UTC Scientists Land NASA Research Award

  • Tuesday, May 14, 2024
Associate Professor Azad Hossain is an environmental geoscientist in the UTC Department of Biology, Geology and Environmental Science
Associate Professor Azad Hossain is an environmental geoscientist in the UTC Department of Biology, Geology and Environmental Science
photo by Angela Foster/UTC
For the first time, researchers at the University of Tennessee at Chattanooga have received the Research Initiation Award from the National Aeronautics and Space Administration.
Associate Professor Azad Hossain, an environmental geoscientist in the UTC Department of Biology, Geology and Environmental Science, was the principal investigator on award funding of $299,998 from NASA for the project titled “Remote Sensing of Water Quality in the Tennessee River.”
Professor Hong Qin, head of the Department of Computer Science and Engineering, and University of Mississippi Senior Research Scientist Xiaobo Chao were co-investigators.
Hossain’s expertise lies in geospatial technology, and the general focus of his research interests are in the geological and environmental applications of GIS, remote sensing and spatial analysis coupled with numerical modeling.

“The name of the grant program is Research Opportunities in Space and Earth Science, and we typically call it ROSES. It’s a very prestigious, nationally competitive grant,” said Mr. Hossain, who joined the UTC faculty in fall 2016. “I’ve been working with geospatial technology and remote sensing for more than 25 years, and this award is a dream for any scientist who works with satellite and remote sensing.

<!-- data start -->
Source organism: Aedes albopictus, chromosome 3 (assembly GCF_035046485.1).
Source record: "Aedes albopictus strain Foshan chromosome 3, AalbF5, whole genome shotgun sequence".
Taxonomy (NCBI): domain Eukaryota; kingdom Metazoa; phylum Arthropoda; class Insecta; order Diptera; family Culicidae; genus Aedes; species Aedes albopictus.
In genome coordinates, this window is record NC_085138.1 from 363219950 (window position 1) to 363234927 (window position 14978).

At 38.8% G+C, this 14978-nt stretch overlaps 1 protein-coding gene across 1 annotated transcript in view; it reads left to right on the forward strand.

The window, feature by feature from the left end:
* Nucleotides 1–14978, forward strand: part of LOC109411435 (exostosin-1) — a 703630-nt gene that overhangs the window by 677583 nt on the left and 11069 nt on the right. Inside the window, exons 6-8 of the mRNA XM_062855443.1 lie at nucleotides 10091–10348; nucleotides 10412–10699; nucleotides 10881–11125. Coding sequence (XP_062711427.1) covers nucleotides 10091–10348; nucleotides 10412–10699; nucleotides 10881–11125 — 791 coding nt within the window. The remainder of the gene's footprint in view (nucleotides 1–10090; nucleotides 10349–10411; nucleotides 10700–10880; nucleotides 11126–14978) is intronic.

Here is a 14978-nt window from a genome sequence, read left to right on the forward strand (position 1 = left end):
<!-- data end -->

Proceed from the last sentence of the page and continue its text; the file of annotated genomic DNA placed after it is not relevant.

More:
“I know the significance of this program. I know it’s an elite research program and—with NASA putting UTC’s name on it—it gives me great pride and satisfaction to say, ‘We got it.’”
ROSES, Mr. Hossain said, is NASA’s nationally competitive research grant opportunity. The specific two-year RIA provides the foundation to develop research that is competitive, sustainable and productive.
“This research is about estimating water quality in the Tennessee River and using NASA’s satellites,” he said, “and one of NASA’s signature observation satellite programs called Landsat. The way this research works is that you have satellite images taken every 16 days; to estimate water quality, you have to be in the water right at the same time that the image is being taken. There is no other option.
“So we have those measurements and NASA has their measurements. Then we couple them to develop the model.”
Over Mr. Hossain’s time as a researcher, satellite technology has provided a bird’s eye view of water quality, but understanding inland water bodies like those in the Tennessee River has been tricky. Until recently, there wasn’t a way to use satellite images to study water quality in this region.
To change that, Mr. Hossain initiated research to explore the potential of remote sensing technology to study surface water quality in the watersheds of Southeast Tennessee using satellite observations coupled with field measurements.
“As a matter of fact, there have been studies of other major rivers in the U.S. using NASA satellites, but nothing had been done on the Tennessee River,” he said. “So that gave me an opportunity.”
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